The Decline of Civil Society

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Excerpt: It is well known that civil society has been declining these past few decades (the whole “Bowling Alone” phenomenon). This is not happening because a one-party state has been monopolizing power. That’s the Orwell scenario. It has been happening because as Huxley feared, we have become a people saturated with information, and distracted to the point of dissolution. We won’t have it in us to resist future persecution because we will not recognize it when it comes.

Among The Counter-Revolutionaries

Here are a few comments on Rod Dreher’s latest article that I found interesting:

ChrisR: The Internet is full of places like this—little clumps of oddballs and intellectuals and crazies, all arguing about the most obscure of subjects. It’s easier than ever to find people with similar interests, but it’s no easier to meet them. At the end of the day (literally), we unplug from our machines and find ourselves alone.

Robert: The seminars we need right now are about technology. Secret meetings and samizdat will be near-impossible in the future (see: China). We all need to learn how to exist in secret online.

Jenkins: In a way, this is the conservative flip side of the infantile disorders who want to FEEL they are on the front lines of a New Civil Rights Movement without having to actually brace police dogs, fire hoses, armed Klansmen actually shooting at them, etc. Some people want to FEEL they are an underground movement resisting an oppressive regime, without actually having to fear the knock at the door in the wee hours of the morning.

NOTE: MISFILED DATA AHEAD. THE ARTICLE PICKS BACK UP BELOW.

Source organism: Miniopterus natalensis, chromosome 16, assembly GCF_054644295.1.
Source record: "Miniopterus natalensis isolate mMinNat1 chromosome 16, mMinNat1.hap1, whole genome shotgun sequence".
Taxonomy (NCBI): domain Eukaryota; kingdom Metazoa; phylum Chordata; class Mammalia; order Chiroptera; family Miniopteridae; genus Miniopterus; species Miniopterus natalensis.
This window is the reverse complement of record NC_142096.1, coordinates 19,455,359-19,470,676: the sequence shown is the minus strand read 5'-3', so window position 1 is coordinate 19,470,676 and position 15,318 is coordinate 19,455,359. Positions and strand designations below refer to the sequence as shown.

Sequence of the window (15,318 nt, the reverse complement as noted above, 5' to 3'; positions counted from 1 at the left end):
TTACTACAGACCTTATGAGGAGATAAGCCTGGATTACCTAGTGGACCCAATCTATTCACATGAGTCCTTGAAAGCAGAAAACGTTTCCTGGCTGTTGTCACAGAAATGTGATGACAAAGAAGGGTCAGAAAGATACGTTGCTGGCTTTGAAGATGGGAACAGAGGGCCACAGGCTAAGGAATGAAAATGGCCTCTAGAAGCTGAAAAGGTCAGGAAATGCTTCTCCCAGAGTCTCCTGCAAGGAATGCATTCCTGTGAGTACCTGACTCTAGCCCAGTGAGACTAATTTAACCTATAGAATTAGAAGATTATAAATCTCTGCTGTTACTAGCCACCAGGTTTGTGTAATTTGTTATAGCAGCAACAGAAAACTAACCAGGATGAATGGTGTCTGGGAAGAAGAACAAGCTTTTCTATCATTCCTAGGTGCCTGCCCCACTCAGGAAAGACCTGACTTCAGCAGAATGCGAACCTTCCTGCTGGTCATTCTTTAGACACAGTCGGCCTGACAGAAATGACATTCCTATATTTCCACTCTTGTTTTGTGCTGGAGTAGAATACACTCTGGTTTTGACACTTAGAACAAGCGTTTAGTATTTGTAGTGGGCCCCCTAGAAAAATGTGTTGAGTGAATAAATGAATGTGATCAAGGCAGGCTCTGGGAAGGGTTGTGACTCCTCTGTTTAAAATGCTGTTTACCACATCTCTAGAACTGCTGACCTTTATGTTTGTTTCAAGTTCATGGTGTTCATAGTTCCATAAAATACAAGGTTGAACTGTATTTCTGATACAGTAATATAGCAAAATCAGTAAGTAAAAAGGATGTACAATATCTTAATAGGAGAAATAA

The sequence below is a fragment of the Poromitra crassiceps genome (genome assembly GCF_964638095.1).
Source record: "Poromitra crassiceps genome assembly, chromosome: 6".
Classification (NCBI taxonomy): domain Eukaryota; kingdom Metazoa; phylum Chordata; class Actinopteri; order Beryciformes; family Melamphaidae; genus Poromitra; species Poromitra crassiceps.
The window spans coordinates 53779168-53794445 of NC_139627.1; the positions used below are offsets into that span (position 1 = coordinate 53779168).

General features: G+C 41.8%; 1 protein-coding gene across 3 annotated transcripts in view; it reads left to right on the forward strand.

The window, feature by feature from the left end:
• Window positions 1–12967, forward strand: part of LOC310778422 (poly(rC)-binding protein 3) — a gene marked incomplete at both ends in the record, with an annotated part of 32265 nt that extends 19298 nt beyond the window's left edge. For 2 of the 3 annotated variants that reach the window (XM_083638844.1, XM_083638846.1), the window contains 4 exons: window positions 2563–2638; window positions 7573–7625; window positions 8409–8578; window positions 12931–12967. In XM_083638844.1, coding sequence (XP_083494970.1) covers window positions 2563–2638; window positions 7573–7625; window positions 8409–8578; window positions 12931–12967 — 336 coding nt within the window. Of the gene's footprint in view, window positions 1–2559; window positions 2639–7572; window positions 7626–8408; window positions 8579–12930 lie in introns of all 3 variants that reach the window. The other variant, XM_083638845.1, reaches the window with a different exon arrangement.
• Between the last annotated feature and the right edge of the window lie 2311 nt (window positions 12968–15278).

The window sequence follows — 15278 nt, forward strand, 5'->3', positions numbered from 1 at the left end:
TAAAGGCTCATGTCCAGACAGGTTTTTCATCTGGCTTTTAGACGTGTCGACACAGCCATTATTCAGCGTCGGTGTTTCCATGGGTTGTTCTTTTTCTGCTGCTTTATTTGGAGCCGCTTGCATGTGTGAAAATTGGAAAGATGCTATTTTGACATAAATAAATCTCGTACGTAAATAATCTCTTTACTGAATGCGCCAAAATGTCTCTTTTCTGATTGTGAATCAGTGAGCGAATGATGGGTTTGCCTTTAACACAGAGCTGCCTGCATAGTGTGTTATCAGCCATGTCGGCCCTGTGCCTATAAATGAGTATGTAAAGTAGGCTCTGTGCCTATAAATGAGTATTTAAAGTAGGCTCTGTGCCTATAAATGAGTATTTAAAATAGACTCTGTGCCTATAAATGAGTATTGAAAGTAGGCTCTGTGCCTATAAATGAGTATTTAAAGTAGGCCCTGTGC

Sam Hamilton: I think what Christians should fear is not we’ll be forbidden from holding seminars or that when we do the people who attend will be stigmatized or squashed, but that we’ll hold seminars and no one will want to show up because they don’t care. It’s a very different problem than people faced under Communism. I’m not sure more seminars or classes or meetings is the answer to our perceived problems. So I’m back to square one, wondering what the applicability of the actions of the dissidents is and whether we need a different model.

PW: Is the problem really that people are distracted with information? Among my peers, I find the biggest problem is time. We have no time. Most of us are working 2-3 jobs per family just to keep our heads above water. The backbone of this idealized mid-century civil society was housewives. They were the people who had time to organize everything, attend meetings, and on and on.

Furthermore, working hours are up without end in sight. We don’t have regular schedules. Commute times are up. Jobs are more tenuous, therefore more stressful and requiring more out of us. And that’s for the lucky ones with full time jobs – not the people stringing 2-3 gigs together to try eke out a life.

Further, we can’t afford to live in real communities. I literally cannot afford to buy a house in the neighborhood my parents lived in when I grew up. If you are married with kids, you’re thrust out to the ‘burbs.

The problem with the suburbs is that it takes even more time and effort to collect people and meet. There are fewer public places to do so, and private places are expensive.